4. Respect: Because our work is so personal, we hope you will demonstrate respect for what we do, even if you don’t like it. Your view isn’t necessarily the prevailing opinion, and others might find worth in what you do not. It injures us when you mock or ridicule our work, because many of us cannot separate ourselves from our craft. We can take criticism if it remains constructive, but criticism without purpose is shallow and empty.

5. Positive Contributions to Society. Work is part of an upward trend in the universe—mankind’s collective efforts to improve the environment through its labors. Artists want their work to be valued as part of this upward trend. Artists use their talents to create beauty and make the world better, and the contributions of writers, musicians, painters and actors are not only significant, they are lasting. Creative people change the world with their talents.



Spread the love


Artists are not creative only when they are thoroughly miserable. Living a life of destitution and suffering from the rejection of the public is not a creative requisite. We do not rely on alcoholism and drugs to escape from the misery of our lives and/or refine our creative vision. The truth is that artists are far more productive when our efforts are appreciated and validated by society. Creativity thrives on support. Picasso was a visual artist who achieved sufficient popularity that he commanded a substantial income from the art market. Subsequently, as he became more successful, his unique brand of creativity flourished.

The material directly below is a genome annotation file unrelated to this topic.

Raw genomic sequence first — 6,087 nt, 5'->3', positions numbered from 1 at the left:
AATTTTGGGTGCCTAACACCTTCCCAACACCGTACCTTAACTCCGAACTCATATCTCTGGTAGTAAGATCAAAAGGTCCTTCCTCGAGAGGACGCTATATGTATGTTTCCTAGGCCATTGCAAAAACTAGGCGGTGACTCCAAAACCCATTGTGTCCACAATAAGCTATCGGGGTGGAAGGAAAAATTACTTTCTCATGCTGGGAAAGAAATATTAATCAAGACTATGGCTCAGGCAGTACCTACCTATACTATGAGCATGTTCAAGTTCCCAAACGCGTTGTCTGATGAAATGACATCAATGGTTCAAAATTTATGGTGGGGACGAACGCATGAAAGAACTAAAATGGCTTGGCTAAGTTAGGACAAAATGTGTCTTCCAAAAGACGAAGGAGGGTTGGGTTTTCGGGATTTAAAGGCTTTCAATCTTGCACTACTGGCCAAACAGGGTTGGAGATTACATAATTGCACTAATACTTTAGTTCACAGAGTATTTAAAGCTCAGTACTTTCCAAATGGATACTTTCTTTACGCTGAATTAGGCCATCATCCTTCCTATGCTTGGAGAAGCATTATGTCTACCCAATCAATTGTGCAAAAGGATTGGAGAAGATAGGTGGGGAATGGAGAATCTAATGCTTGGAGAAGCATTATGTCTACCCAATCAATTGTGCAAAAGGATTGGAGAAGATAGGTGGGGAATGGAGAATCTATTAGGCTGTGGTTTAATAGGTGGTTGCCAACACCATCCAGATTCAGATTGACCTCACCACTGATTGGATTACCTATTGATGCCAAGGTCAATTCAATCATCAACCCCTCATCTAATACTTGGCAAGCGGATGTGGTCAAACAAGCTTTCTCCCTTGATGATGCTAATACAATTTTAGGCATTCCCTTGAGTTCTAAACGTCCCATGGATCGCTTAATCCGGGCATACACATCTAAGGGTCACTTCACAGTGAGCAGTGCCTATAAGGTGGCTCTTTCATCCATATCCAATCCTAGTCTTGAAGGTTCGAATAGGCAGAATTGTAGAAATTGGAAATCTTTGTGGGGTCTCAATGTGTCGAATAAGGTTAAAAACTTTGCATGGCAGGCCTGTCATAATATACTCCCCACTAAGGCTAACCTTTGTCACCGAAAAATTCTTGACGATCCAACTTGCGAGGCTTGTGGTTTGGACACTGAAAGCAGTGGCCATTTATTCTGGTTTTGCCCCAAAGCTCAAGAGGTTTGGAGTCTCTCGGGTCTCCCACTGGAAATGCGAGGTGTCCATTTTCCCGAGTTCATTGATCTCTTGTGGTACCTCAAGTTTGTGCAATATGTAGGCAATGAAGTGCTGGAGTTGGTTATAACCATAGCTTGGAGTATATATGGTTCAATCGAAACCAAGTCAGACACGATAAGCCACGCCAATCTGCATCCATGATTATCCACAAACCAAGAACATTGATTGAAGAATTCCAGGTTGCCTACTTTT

If you communicate with us and recognize, accept and respect us, I think you will love us, as well. People want to be moved and inspired by books or paintings or songs, and I believe they want artists to produce truthful, quality work. This can best be achieved in an atmosphere of respect and (yes, that’s right) love.

We all share our opinions about movies and books, recommending what we like to family and friends. Take it a few steps further. When you see a drawing or painting you like, or when you read a poem that strikes an emotional chord inside you—tell someone. Recommend the artist’s work to a friend and spread the love. Help the artist gain a modicum of acceptance and recognition. By doing this, you will be doing the world a favor.



Comments 86 comments

Heart Felt Book profile image

Heart Felt Book 5 years ago from New York, NY